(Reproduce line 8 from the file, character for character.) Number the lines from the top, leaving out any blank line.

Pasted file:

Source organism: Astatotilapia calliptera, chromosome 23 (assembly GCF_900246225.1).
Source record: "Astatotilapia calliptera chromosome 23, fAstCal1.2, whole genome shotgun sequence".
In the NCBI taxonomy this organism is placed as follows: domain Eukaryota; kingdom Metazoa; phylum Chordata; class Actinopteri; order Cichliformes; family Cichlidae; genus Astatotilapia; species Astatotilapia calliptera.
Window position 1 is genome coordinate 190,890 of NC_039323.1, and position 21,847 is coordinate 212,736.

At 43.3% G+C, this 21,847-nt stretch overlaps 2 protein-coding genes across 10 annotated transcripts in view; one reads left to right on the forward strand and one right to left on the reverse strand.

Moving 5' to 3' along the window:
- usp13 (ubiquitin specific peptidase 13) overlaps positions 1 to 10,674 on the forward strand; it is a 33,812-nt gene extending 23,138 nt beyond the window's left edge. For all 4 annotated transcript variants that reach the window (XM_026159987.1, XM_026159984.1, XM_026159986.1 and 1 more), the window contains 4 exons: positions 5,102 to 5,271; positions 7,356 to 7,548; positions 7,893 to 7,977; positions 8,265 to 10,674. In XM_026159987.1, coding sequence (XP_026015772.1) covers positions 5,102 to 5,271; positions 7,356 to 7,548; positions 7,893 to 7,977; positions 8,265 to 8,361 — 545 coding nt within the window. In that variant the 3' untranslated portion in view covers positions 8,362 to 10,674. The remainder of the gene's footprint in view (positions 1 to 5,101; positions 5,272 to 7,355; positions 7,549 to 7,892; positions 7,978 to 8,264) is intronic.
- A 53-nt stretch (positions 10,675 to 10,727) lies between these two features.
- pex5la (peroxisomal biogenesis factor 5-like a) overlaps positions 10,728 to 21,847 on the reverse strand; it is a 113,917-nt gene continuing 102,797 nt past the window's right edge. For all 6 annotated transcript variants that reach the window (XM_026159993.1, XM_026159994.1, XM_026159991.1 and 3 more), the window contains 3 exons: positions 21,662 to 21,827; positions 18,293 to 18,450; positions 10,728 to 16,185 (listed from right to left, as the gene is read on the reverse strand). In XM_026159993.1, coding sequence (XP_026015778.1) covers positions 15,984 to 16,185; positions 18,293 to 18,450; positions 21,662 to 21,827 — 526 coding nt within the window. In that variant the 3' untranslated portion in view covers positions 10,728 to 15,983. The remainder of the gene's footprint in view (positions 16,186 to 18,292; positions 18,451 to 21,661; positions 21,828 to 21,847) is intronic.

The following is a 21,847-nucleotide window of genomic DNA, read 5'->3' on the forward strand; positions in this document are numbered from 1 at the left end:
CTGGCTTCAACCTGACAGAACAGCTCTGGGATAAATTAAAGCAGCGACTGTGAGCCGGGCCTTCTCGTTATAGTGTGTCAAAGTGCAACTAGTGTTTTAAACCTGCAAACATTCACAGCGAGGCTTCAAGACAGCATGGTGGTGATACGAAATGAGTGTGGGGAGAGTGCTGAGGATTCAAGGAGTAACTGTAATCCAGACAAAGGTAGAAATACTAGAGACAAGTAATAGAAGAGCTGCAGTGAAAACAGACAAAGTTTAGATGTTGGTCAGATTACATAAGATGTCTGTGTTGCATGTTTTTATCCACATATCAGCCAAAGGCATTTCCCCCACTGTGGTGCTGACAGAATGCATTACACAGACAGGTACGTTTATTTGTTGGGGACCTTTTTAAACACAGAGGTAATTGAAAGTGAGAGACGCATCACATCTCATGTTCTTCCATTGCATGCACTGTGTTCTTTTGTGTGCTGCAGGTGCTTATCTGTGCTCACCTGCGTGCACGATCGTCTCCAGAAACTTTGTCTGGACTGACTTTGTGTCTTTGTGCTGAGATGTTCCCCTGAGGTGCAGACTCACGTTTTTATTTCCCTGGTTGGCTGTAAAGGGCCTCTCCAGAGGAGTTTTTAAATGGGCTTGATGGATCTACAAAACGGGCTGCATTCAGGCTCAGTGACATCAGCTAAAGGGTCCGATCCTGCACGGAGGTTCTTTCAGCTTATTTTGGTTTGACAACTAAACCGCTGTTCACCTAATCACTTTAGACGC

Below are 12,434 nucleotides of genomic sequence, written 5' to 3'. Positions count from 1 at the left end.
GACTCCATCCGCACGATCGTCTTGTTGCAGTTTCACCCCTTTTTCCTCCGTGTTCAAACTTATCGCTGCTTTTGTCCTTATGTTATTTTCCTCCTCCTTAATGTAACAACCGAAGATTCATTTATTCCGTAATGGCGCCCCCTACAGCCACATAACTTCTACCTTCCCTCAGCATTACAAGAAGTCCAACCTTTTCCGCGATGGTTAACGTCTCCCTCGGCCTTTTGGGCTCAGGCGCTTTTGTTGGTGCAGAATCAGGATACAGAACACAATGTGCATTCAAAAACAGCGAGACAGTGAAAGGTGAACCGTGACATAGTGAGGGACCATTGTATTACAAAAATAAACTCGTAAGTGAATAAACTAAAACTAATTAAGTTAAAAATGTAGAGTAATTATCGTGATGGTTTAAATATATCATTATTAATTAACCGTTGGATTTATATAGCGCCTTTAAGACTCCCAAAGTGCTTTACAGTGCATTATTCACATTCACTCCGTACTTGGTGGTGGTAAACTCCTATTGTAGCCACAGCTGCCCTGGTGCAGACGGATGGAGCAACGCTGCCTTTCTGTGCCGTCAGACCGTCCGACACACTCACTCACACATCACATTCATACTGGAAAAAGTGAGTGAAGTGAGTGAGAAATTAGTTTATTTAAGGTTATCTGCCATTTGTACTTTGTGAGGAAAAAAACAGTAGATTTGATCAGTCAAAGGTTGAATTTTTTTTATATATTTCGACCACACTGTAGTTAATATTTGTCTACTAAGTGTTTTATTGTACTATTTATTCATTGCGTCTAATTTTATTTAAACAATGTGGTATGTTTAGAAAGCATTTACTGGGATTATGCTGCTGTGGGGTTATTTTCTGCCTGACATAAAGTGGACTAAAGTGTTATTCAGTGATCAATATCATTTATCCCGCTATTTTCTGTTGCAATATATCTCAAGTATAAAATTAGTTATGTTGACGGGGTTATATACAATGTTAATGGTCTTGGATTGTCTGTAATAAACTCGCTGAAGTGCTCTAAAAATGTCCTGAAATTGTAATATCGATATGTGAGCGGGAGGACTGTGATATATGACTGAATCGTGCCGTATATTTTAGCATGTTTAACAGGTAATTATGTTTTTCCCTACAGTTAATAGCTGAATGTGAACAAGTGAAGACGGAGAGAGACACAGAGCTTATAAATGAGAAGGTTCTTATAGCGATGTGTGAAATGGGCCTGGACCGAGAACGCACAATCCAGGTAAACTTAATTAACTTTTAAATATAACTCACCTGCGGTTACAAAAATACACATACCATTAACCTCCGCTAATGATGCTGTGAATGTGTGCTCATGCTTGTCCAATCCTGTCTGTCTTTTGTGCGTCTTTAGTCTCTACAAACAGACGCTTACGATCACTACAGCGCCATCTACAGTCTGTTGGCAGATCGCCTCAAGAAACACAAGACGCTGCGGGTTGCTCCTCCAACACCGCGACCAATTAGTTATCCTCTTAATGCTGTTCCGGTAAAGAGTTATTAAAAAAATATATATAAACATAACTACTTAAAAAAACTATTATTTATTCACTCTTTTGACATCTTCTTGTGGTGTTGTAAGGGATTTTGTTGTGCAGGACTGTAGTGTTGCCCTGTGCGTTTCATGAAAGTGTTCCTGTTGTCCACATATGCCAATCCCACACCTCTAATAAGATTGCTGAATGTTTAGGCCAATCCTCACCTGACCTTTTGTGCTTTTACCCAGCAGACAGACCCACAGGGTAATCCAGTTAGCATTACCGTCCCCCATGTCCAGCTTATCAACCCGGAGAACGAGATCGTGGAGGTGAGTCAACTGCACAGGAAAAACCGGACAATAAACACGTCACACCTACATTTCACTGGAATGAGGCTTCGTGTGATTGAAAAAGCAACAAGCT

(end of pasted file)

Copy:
- A 53-nt stretch (positions 10,675 to 10,727) lies between these two features.